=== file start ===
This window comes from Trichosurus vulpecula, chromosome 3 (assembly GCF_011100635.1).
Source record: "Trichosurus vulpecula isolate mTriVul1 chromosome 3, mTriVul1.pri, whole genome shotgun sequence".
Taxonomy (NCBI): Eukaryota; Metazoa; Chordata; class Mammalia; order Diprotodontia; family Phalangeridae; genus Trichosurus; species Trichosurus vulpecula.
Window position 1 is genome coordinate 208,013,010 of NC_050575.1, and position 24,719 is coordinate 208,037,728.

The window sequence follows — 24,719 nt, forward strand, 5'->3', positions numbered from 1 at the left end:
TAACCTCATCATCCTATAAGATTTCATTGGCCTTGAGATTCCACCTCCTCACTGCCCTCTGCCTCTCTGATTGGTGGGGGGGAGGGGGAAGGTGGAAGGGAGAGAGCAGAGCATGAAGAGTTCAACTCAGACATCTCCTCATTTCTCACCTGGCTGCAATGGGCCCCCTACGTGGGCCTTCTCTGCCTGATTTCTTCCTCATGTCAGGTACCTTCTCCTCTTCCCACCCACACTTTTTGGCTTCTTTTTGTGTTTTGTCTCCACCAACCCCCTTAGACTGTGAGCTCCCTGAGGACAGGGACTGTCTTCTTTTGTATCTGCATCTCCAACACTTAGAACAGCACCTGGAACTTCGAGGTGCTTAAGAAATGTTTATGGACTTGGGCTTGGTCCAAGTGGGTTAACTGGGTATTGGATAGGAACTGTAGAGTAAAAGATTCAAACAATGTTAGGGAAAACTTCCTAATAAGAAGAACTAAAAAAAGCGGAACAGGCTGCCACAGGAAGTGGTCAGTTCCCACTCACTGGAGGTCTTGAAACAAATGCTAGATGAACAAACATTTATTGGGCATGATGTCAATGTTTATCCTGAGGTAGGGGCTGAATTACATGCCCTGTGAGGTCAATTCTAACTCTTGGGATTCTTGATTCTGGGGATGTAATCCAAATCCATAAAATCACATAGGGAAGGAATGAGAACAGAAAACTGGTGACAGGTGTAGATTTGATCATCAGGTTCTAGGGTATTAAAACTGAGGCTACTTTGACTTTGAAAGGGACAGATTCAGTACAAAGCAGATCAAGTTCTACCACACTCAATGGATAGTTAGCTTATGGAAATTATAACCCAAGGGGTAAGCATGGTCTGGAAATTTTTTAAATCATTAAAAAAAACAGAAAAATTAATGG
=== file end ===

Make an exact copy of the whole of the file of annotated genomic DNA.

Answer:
This window comes from Trichosurus vulpecula, chromosome 3 (assembly GCF_011100635.1).
Source record: "Trichosurus vulpecula isolate mTriVul1 chromosome 3, mTriVul1.pri, whole genome shotgun sequence".
Taxonomy (NCBI): Eukaryota; Metazoa; Chordata; class Mammalia; order Diprotodontia; family Phalangeridae; genus Trichosurus; species Trichosurus vulpecula.
Window position 1 is genome coordinate 208,013,010 of NC_050575.1, and position 24,719 is coordinate 208,037,728.

The window sequence follows — 24,719 nt, forward strand, 5'->3', positions numbered from 1 at the left end:
TAACCTCATCATCCTATAAGATTTCATTGGCCTTGAGATTCCACCTCCTCACTGCCCTCTGCCTCTCTGATTGGTGGGGGGGAGGGGGAAGGTGGAAGGGAGAGAGCAGAGCATGAAGAGTTCAACTCAGACATCTCCTCATTTCTCACCTGGCTGCAATGGGCCCCCTACGTGGGCCTTCTCTGCCTGATTTCTTCCTCATGTCAGGTACCTTCTCCTCTTCCCACCCACACTTTTTGGCTTCTTTTTGTGTTTTGTCTCCACCAACCCCCTTAGACTGTGAGCTCCCTGAGGACAGGGACTGTCTTCTTTTGTATCTGCATCTCCAACACTTAGAACAGCACCTGGAACTTCGAGGTGCTTAAGAAATGTTTATGGACTTGGGCTTGGTCCAAGTGGGTTAACTGGGTATTGGATAGGAACTGTAGAGTAAAAGATTCAAACAATGTTAGGGAAAACTTCCTAATAAGAAGAACTAAAAAAAGCGGAACAGGCTGCCACAGGAAGTGGTCAGTTCCCACTCACTGGAGGTCTTGAAACAAATGCTAGATGAACAAACATTTATTGGGCATGATGTCAATGTTTATCCTGAGGTAGGGGCTGAATTACATGCCCTGTGAGGTCAATTCTAACTCTTGGGATTCTTGATTCTGGGGATGTAATCCAAATCCATAAAATCACATAGGGAAGGAATGAGAACAGAAAACTGGTGACAGGTGTAGATTTGATCATCAGGTTCTAGGGTATTAAAACTGAGGCTACTTTGACTTTGAAAGGGACAGATTCAGTACAAAGCAGATCAAGTTCTACCACACTCAATGGATAGTTAGCTTATGGAAATTATAACCCAAGGGGTAAGCATGGTCTGGAAATTTTTTAAATCATTAAAAAAAACAGAAAAATTAATGG